Site logo

Russian Diamond Sanctions: What’s Next for the Industry

In the world of gemstones, diamonds hold a special place. They’re not just symbols of love and commitment but also major players in the global economy. However, when politics gets involved, things can get pretty complicated. Let’s talk about the situation with Russian diamonds and what the future might look like for this industry.

Russia is a giant in the diamond world. Imagine a pie chart of where all the world’s diamonds come from. Russia’s slice would be one of the biggest. They’re not just playing; they’re leading in many aspects.

Here’re some facts about the Russian diamond industry:

  • It’s not just about how many diamonds Russia has, but also how good they are. Russian diamonds are known for their quality.
  • The diamonds mined in Russia don’t just stay there; they travel the world. Before any sanctions, these gems would end up in all sorts of places, from jewelry stores in New York to wedding rings in Tokyo.
    Russian diamonds are important for the country’s wallet. They’re a big source of money, which is why sanctions targeting the diamond trade can really sting.
  • After Russia invaded Ukraine in 2022, Canada decided to take a stand against Russia’s big diamond company, Alrosa, which is run by the state. Canada made it tougher for Russia by not letting it enjoy some trade benefits anymore, which basically means they put a hefty 35% tax on anything coming in from Russia. This was a big deal and caused the money Canada spent on Russian stuff, including diamonds, to drop dramatically. In 2022, Canada was spending about $327,224 on Russian imports, but by the first 8 months of 2023, that number had plummeted to just $13,440

How it Affects the Diamond Trade?

How it Affects the Diamond Trade?

When big players like the EU or the USA decide to impose sanctions, it shakes things up. The immediate effect is on the supply chain. With fewer Russian diamonds entering these markets, there’s a gap that needs filling. Here’s where things get interesting. Other diamond-producing countries like Botswana, Canada, and South Africa might see this as an opportunity to step up their game.

Starting in January, countries in the EU and the G7 group decided not to buy non-industrial diamonds directly from Russia anymore. This step is just the beginning. By March, they’re planning to also stop bringing in Russian diamonds that have been worked on in other countries. Then, in September, there’s going to be a new rule. Diamonds being sold in these countries will need a special certificate that tells everyone where they came from. In Europe, they’re going even further. Jewelry and watches that have diamonds in them will need to follow this rule too.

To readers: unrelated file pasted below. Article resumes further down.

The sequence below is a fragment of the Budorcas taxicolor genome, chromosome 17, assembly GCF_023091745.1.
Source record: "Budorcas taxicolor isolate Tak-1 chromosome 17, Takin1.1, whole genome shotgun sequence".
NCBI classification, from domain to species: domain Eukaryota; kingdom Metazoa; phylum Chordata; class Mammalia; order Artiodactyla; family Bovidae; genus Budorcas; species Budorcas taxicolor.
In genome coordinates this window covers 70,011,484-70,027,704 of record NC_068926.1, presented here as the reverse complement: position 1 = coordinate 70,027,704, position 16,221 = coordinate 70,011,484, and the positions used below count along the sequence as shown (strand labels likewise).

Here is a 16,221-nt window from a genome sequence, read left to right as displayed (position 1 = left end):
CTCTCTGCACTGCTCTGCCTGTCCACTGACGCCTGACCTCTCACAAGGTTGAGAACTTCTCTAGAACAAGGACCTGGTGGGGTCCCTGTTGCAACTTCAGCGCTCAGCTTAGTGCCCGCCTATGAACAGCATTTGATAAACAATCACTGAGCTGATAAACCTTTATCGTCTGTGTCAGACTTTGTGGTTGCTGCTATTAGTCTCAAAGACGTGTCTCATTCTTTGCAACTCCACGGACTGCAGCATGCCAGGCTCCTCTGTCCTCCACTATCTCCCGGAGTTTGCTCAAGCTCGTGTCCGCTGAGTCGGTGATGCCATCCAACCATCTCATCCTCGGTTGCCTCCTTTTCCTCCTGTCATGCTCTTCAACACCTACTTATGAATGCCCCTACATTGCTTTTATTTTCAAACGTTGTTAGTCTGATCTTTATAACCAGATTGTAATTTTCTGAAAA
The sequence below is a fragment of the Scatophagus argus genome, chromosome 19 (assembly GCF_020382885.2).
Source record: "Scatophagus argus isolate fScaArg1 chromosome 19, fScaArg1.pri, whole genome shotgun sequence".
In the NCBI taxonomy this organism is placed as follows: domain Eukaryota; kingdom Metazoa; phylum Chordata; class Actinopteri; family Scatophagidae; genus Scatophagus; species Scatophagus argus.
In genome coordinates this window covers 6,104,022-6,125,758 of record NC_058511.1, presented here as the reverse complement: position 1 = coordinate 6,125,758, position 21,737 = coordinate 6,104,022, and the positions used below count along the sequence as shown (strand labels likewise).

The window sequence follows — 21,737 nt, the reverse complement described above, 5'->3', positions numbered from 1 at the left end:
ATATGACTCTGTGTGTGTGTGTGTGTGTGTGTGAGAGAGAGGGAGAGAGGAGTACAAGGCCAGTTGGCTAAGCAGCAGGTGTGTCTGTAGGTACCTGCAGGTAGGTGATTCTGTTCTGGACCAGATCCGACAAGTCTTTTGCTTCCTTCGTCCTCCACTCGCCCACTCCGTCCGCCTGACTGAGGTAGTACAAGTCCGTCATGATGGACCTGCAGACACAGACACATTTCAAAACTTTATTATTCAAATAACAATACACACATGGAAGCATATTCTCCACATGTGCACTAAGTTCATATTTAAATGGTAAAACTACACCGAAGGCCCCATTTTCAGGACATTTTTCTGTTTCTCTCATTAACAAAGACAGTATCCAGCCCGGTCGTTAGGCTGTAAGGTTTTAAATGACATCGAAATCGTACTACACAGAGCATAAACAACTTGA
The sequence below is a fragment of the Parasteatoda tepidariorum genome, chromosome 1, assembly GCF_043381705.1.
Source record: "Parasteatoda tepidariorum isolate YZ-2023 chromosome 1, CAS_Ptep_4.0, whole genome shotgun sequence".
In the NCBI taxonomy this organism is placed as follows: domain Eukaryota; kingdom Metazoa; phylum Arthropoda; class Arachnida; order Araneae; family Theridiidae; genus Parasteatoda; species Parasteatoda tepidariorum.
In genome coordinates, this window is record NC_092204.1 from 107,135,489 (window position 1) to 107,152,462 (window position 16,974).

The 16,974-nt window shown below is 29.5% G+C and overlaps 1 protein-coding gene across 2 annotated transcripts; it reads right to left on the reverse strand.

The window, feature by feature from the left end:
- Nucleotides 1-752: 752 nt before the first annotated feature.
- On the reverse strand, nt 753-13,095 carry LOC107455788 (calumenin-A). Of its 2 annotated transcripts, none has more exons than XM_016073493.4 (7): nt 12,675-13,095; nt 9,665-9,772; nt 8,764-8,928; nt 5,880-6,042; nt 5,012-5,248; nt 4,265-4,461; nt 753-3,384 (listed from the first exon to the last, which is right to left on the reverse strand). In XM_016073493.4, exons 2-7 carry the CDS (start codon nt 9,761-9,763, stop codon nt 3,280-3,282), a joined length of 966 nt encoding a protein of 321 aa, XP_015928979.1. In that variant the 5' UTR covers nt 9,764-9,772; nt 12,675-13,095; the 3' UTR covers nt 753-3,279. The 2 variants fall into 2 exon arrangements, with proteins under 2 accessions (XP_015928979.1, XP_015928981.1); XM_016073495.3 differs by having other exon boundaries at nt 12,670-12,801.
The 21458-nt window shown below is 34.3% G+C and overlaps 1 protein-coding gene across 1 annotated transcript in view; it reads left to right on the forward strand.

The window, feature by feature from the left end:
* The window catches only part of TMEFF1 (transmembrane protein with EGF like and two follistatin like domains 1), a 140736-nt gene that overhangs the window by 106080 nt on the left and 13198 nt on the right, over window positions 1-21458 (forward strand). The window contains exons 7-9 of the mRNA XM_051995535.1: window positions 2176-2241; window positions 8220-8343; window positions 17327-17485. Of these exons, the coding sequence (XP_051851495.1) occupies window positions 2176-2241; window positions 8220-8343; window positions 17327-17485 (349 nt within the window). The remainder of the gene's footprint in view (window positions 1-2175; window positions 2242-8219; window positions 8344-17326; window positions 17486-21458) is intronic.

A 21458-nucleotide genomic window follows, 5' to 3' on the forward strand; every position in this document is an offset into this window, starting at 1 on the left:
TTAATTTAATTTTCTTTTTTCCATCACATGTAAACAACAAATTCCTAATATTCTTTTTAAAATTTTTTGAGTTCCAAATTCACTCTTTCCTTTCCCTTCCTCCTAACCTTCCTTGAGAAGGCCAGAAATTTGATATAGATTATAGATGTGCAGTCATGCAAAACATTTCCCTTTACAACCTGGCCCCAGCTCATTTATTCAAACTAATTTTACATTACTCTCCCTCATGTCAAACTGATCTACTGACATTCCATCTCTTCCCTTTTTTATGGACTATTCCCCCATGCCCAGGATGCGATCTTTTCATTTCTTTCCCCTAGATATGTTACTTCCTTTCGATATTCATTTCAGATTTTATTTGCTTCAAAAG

The future of the diamond trade in the face of these sanctions is a bit foggy. A lot depends on how long these sanctions last and how the involved countries navigate the situation.

But there’s a bigger picture to consider. This situation is pushing the industry to think about sustainability and ethics more seriously. Consumers are becoming more aware of where their diamonds come from and the impact of their purchases. This could lead to more transparency and ethical practices in the long run, which, frankly, is a win-win for everyone.

So, while the sanctions on Russian diamonds might seem like a setback, they could be a catalyst for positive change in the diamond industry. Only time will tell how it all pans out, but one thing’s for sure — the diamond trade is never dull. For example, since the beginning of March 2022, the cost of small rough diamonds, the kind you often see surrounding the main stone on a ring, has gone up by almost 20 percent.

The new rules about Russian diamonds are going to make companies work harder to prove where their diamonds come from. This is going to change how diamond trading works all over the world.

Big companies saw this coming and got ready. Tiffany, owned by LVMH, and Richemont said they stopped buying Russian diamonds right after the war in Ukraine started. Dimexon, another company, made sure its diamonds didn’t mix up, so they could tell their Western customers their diamonds aren’t from Russia. They keep track of every deal and work directly with the mines to show where each diamond came from.

Tiffany and most global brands have stopped buying and using Russian diamonds in their products.
Global brands like Tiffany & CO. or Cartier have stopped buying and using Russian diamonds in their products.

This shake-up is also going to affect prices and availability. Russia provides about a third of the world’s diamonds. Even though these Russian diamonds might still make their way into jewelry in some places not following the new rules, the countries that are banning Russian diamonds buy nearly three-quarters of all the jewelry sold worldwide. So, we might see some shortages and higher prices for diamonds because of these changes.

So, the main point of the sanctions is that buyers and jewelers will know exactly where they are buying diamonds from. Because some companies used to circumvent the sanctions by including Russian diamonds in other diamonds from non-sanctioned countries. So now it will be very difficult to do this. This is certainly affecting the diamond market now and will be reflected in the future, and the question arises: what is more important, ethics or money?